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rmN speaks out after passing GosuCup qualifier

Posted by Ulrich "KongoTime" Hanten at 17 September 2011 00:07


We interviewed Roman 'rmN' P. after his new team PANZER successfully qualified for the GosuCup #4 groupstage two days ago. In the chat, he shares the experiences he made with GGnet while playing stand-in, as well as details around his personal development as a player.


Thank you for joining me today and congratulations for qualifying to the groupstage. How did you find the competition in this qualifier? Has it been a walk in the park or rather tough?
Hello, first of all. When we saw the brackets, the only enemy we were scared of was SGC, but after a quite hard game we managed to win. I would say this was the toughest game in the tournament. Overall, it was more challenging than we expected it to be, even if I think it was stupid to put us together with SGC in the brackets.

It has become easier to understand how the game works after my time in GGnet
For the time being, you teamed up with a few of your comrades for the upcoming tournaments. Should we take this team for an temporary solution that will only exist until the next opportunities in bigger teams open up for one of you, or do you intend to stay together for a longer time?
I knew that this question will come (*smiles*). It's hard to say because you cannot tell what the future brings, what kind of team is interested in you and so on. But actually, my plan is to stay in this team for as long as possible, though the future is unpredictable so I will not promise anything.

You have shortly helped out the Ggnet team but left again after some time. Why didn't it work out? Was there anything that you learned or made your time worthwhile in this period?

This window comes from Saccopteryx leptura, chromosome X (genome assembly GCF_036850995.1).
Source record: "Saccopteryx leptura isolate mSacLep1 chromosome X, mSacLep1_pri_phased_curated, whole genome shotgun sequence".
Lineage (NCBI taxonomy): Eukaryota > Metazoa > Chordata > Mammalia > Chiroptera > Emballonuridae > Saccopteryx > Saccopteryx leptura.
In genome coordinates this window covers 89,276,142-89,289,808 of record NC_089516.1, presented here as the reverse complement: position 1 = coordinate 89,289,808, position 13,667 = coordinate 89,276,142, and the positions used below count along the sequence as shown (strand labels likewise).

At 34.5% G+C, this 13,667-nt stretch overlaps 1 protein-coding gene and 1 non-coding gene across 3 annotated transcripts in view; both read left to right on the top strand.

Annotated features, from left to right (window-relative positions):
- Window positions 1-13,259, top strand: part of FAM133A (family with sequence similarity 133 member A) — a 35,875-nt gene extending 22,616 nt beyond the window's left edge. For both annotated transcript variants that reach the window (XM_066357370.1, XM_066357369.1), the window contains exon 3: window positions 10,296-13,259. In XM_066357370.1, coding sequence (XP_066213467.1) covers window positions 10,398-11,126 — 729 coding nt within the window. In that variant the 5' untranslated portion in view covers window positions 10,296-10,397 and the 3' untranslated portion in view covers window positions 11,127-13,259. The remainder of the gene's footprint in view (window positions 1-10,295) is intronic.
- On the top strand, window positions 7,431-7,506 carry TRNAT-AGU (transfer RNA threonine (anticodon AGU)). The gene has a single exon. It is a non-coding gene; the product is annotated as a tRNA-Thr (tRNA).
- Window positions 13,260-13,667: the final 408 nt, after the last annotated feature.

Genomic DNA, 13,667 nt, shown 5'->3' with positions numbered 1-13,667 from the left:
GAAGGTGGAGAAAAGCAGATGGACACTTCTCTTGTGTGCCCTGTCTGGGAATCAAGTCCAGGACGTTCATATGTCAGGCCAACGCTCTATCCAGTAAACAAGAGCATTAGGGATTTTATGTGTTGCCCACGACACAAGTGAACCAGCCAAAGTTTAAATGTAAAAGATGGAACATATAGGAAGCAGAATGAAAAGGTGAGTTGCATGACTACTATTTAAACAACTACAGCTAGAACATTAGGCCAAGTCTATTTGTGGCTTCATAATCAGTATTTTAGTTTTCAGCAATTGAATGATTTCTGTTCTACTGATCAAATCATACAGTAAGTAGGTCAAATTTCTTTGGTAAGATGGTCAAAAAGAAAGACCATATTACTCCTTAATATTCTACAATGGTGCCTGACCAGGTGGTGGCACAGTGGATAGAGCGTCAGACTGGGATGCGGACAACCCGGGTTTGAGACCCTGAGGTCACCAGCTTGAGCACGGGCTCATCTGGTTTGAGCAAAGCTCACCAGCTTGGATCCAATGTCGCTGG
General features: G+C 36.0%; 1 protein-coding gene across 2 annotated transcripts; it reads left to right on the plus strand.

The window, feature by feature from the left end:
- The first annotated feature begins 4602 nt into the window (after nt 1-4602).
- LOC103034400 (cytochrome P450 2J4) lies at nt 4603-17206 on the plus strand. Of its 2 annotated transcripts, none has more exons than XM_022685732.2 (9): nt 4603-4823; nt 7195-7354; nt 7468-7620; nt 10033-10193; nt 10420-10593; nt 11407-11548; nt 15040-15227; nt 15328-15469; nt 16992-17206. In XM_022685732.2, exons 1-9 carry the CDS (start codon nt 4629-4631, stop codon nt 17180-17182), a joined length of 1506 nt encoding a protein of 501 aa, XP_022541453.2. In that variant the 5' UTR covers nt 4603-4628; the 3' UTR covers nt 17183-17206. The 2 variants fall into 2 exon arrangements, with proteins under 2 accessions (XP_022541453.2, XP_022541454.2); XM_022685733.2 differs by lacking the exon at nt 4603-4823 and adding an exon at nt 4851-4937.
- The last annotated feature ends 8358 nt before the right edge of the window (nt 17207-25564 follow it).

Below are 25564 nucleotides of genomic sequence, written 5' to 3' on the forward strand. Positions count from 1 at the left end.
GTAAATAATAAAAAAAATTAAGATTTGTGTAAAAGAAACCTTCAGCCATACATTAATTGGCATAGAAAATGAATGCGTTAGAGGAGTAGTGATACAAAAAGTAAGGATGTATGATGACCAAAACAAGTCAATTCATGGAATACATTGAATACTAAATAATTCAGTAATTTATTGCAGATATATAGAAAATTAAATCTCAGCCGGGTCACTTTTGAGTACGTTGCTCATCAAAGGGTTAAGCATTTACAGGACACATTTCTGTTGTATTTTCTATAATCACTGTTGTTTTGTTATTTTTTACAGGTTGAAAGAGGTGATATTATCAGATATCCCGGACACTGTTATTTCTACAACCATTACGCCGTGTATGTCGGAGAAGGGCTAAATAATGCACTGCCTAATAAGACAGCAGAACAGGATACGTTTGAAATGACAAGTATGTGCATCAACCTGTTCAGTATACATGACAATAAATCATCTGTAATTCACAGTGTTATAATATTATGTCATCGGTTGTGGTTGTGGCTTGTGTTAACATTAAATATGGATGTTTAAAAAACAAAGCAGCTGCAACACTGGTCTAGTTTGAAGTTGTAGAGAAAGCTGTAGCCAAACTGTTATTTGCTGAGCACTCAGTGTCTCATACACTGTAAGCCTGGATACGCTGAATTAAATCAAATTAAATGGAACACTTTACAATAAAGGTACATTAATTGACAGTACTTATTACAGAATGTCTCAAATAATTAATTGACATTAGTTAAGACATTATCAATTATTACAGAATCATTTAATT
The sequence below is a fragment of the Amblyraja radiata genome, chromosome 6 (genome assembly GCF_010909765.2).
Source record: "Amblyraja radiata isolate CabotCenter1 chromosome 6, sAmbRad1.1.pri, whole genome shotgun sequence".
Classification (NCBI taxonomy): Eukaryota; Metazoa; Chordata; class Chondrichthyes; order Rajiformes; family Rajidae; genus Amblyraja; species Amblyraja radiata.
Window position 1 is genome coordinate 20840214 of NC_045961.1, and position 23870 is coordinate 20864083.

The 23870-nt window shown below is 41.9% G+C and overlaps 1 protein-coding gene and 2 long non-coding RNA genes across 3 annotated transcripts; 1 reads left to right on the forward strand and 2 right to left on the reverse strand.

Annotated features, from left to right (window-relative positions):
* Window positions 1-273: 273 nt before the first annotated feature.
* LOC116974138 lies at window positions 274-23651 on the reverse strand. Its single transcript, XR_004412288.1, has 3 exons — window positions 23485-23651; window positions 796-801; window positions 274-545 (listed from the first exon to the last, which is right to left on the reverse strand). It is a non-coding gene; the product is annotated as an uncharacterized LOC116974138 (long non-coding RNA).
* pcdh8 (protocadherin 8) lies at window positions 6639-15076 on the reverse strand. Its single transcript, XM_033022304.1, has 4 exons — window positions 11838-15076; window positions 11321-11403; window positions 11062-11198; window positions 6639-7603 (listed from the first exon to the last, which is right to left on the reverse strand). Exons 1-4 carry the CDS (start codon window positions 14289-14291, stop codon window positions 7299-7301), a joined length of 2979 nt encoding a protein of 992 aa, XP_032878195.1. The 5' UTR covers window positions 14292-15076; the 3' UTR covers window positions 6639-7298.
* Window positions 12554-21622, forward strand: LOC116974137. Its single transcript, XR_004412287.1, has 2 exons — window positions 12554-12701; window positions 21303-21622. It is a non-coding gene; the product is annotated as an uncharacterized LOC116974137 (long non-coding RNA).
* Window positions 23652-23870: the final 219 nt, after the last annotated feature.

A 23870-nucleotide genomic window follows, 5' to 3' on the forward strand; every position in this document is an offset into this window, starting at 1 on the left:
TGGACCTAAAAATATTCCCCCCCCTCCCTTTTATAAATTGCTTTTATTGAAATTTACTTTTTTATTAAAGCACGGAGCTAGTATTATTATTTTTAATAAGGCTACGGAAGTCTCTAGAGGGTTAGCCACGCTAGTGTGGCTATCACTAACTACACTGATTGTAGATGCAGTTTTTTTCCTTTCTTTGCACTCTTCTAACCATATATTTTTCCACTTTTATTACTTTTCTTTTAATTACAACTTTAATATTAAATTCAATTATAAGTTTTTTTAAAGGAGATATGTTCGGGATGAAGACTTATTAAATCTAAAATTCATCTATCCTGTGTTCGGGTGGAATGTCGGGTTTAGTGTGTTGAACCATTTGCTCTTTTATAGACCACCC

Since we both wanted the best for the team, Kuro explained to me that he likes to play with me but feels that I'm too inexperienced and that there is not enough time to shape up for the upcoming tournaments. I respect his decision, he still supports me to develop further as a player. Hopefully I can impress him in future.

In addition to that, I've learned a lot in this team and it's become easier to understand how the game works, when you should execute what action et cetera. I learned more than in the last months, playing with others and I'd like to thank GGnet for giving me this opportunity, even if I couldn't perform the way I wanted to.

As a player with some insight, where do you think will the team head now? What are their chances of finding other capable players?
I have been bugging Kuro to give me answers; he is very reserved about these kind of things. Just one day ago, he told me his plans. He informed me of his wish to retire or stay teamless for some time, until he sees a chance to compete at a top level again. He is the kind of guy who is unsatisfied with anything but first place. The future of AZEN and Miracle is still unclear as far as I know, but I wish them the best of luck in their future endeavors. Kebap- is most likely heading to play HoN again.

If you are playing with a team or a player with LAN experience, you clearly hold an advantage over the „less experienced“ players.
Now that you personally experienced both being in an international team and let yourself guide by others, as well as playing among friends - while taking more responsibility - which do you prefer?